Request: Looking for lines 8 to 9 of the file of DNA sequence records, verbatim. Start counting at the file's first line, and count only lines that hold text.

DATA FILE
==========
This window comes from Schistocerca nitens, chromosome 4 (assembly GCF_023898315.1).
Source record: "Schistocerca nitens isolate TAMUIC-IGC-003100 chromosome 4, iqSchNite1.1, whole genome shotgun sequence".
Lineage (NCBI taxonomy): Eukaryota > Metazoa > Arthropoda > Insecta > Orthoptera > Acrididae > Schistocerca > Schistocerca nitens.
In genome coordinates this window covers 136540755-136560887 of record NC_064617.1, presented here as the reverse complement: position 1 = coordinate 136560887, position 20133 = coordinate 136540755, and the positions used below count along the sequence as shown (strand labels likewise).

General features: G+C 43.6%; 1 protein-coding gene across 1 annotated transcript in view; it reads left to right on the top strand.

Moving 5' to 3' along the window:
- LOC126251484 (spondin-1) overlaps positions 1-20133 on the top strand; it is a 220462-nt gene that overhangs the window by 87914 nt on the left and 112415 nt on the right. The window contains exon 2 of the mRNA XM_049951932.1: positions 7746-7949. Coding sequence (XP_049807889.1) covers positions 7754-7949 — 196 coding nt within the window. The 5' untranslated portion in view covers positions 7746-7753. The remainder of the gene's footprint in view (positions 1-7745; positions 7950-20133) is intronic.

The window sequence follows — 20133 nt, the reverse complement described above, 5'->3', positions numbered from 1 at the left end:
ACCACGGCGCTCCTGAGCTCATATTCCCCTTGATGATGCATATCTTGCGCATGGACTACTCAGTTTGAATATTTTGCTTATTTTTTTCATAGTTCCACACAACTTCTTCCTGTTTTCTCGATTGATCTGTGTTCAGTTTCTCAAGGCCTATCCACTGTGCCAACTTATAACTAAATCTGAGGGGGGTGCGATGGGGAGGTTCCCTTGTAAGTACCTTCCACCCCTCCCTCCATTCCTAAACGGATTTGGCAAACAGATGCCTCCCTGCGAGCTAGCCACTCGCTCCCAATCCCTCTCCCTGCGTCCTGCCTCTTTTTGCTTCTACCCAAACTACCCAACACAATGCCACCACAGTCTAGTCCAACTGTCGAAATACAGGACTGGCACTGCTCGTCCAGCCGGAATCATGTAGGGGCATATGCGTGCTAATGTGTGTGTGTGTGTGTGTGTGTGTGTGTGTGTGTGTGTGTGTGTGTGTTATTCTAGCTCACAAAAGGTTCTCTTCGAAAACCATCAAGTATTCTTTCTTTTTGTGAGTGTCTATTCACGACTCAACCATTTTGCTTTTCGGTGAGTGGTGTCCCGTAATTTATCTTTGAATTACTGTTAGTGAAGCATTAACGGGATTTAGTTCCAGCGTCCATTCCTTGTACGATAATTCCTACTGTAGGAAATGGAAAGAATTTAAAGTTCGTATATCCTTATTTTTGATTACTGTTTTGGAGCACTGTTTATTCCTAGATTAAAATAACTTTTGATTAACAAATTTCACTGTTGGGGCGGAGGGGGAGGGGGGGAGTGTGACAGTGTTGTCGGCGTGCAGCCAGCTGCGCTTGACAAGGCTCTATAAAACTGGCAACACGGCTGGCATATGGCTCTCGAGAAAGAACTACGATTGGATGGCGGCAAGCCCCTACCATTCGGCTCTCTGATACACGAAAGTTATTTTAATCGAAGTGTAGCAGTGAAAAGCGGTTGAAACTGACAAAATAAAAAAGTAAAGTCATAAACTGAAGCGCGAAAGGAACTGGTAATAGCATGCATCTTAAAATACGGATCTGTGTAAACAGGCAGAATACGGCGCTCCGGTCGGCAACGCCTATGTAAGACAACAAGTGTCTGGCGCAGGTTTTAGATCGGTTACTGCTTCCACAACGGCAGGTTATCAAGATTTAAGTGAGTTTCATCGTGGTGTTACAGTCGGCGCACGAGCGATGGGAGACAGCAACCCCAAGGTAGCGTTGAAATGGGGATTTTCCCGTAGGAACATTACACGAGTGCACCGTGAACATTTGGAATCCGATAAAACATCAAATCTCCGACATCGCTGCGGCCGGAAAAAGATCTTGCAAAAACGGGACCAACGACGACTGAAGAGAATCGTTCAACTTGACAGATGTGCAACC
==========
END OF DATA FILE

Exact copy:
The window sequence follows — 20133 nt, the reverse complement described above, 5'->3', positions numbered from 1 at the left end:
ACCACGGCGCTCCTGAGCTCATATTCCCCTTGATGATGCATATCTTGCGCATGGACTACTCAGTTTGAATATTTTGCTTATTTTTTTCATAGTTCCACACAACTTCTTCCTGTTTTCTCGATTGATCTGTGTTCAGTTTCTCAAGGCCTATCCACTGTGCCAACTTATAACTAAATCTGAGGGGGGTGCGATGGGGAGGTTCCCTTGTAAGTACCTTCCACCCCTCCCTCCATTCCTAAACGGATTTGGCAAACAGATGCCTCCCTGCGAGCTAGCCACTCGCTCCCAATCCCTCTCCCTGCGTCCTGCCTCTTTTTGCTTCTACCCAAACTACCCAACACAATGCCACCACAGTCTAGTCCAACTGTCGAAATACAGGACTGGCACTGCTCGTCCAGCCGGAATCATGTAGGGGCATATGCGTGCTAATGTGTGTGTGTGTGTGTGTGTGTGTGTGTGTGTGTGTGTGTGTGTGTGTTATTCTAGCTCACAAAAGGTTCTCTTCGAAAACCATCAAGTATTCTTTCTTTTTGTGAGTGTCTATTCACGACTCAACCATTTTGCTTTTCGGTGAGTGGTGTCCCGTAATTTATCTTTGAATTACTGTTAGTGAAGCATTAACGGGATTTAGTTCCAGCGTCCATTCCTTGTACGATAATTCCTACTGTAGGAAATGGAAAGAATTTAAAGTTCGTATATCCTTATTTTTGATTACTGTTTTGGAGCACTGTTTATTCCTAGATTAAAATAACTTTTGATTAACAAATTTCACTGTTGGGGCGGAGGGGGAGGGGGGGAGTGTGACAGTGTTGTCGGCGTGCAGCCAGCTGCGCTTGACAAGGCTCTATAAAACTGGCAACACGGCTGGCATATGGCTCTCGAGAAAGAACTACGATTGGATGGCGGCAAGCCCCTACCATTCGGCTCTCTGATACACGAAAGTTATTTTAATCGAAGTGTAGCAGTGAAAAGCGGTTGAAACTGACAAAATAAAAAAGTAAAGTCATAAACTGAAGCGCGAAAGGAACTGGTAATAGCATGCATCTTAAAATACGGATCTGTGTAAACAGGCAGAATACGGCGCTCCGGTCGGCAACGCCTATGTAAGACAACAAGTGTCTGGCGCAGGTTTTAGATCGGTTACTGCTTCCACAACGGCAGGTTATCAAGATTTAAGTGAGTTTCATCGTGGTGTTACAGTCGGCGCACGAGCGATGGGAGACAGCAACCCCAAGGTAGCGTTGAAATGGGGATTTTCCCGTAGGAACATTACACGAGTGCACCGTGAACATTTGGAATCCGATAAAACATCAAATCTCCGACATCGCTGCGGCCGGAAAAAGATCTTGCAAAAACGGGACCAACGACGACTGAAGAGAATCGTTCAACTTGACAGATGTGCAACC